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Sleeveless arm hole problems w Renfrew
I hate loving knits
Leu
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Leu  Friend of PR
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New York USA
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Date: 7/24/12 0:35 AM

I am trying to do the same thing this blogger did with the Sewaholic renfrew because it fit me well as a as a t shirt.
Andrea B says she followed the same directions as the neck binding (not bias cut) but shorted which is what I did and it turned out looking like this. Yuck.
I decided to try Steam A Seam (first time!) and it made a big difference, except now I have this weird shelf under my arm.
What now?
I am dying to be able to crank out knit tops, wear them to death at the park with my boys, then make more!
Thanks,
Leu sews in NYC

marec
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Date: 7/24/12 1:39 AM

I'd take it in under the arm along the side seam and see if the "shelf" (good term!) goes away. I think the entire armhole is too big and you might want to raise it at the underarm and decrease the length at the shoulder.

------
my blog: http://kf-biblioblog.blogspot.com/
The more I learn, the less I know.

bettis hat

bettis hat
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Date: 7/24/12 7:52 AM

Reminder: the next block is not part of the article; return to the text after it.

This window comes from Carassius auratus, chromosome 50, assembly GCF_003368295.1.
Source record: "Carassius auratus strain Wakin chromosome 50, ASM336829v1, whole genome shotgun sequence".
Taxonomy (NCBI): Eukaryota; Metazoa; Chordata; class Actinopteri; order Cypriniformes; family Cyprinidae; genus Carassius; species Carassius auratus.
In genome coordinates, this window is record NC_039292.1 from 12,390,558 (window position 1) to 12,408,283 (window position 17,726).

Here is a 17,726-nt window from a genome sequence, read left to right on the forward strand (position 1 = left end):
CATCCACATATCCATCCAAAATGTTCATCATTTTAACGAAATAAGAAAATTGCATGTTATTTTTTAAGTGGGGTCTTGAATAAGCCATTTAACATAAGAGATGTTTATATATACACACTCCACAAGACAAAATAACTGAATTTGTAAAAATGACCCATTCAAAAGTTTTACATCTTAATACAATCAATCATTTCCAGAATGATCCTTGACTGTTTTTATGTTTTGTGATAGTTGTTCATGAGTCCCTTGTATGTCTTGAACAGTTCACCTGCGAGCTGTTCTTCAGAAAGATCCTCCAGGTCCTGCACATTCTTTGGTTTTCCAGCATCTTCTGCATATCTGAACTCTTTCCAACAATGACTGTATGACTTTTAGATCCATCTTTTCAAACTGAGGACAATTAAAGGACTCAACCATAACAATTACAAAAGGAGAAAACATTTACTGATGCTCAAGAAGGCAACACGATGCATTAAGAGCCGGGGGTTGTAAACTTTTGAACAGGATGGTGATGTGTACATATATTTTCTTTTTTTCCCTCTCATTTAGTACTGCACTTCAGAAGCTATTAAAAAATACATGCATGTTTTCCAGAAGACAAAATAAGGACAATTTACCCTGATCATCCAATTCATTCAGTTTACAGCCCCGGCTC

For your next version you could try cutting the shoulder and armhole area in a smaller size and leave the side seams in the size you are currently using. This may help it sit in closer.

Miss Fairchild
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Miss Fairchild
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In reply to Leu <<


Date: 7/24/12 8:11 AM

I understand you used the same t-shirt pattern with sleeves as you did for the sleeveless one? When working with a sleeveless pattern from a sleeved one, you need to raise the armhole 1" at the underarm.

It also appears that your binding is too large. When binding an armhole, I remove about 1-2" from the binding, if working with a knit. This allows it to stretch slightly and curve snugly around the armhole.

Next thing, it looks like your knit might be unstable; meaning it doesn't bounce back too well when stretched. Staystitching around the armhole with a regular size stitch, just inside the seamline will keep the knit from becoming more unstable when sewing.

To fix what you already have (I know this picture all too well with my own projects!), just take in your underarm seam about 1/2", including the binding.

------
"Play the cards you are dealt, but choose who is sitting at the table"..AARP magazine

SEE MY ETSY SHOP HERE: http://www.etsy.com/shop/AuntMaymesAttic
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wendyrb
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In reply to Miss Fairchild <<
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Date: 7/24/12 8:38 AM

I agree with Miss Fairchild's points except I've had trouble with stay stitching knits. If you go that route, I'd try the technique sometimes called Stay Stitch Plus. You put your pointer finger behind the presser foot and put some pressure on it as you sew. Let the cloth pile up between your finger and the presser foot. The more pressure applied the more it will ease in. You may get little ridges from the easing, but that shouldn't be too noticeable if you cover with the binding.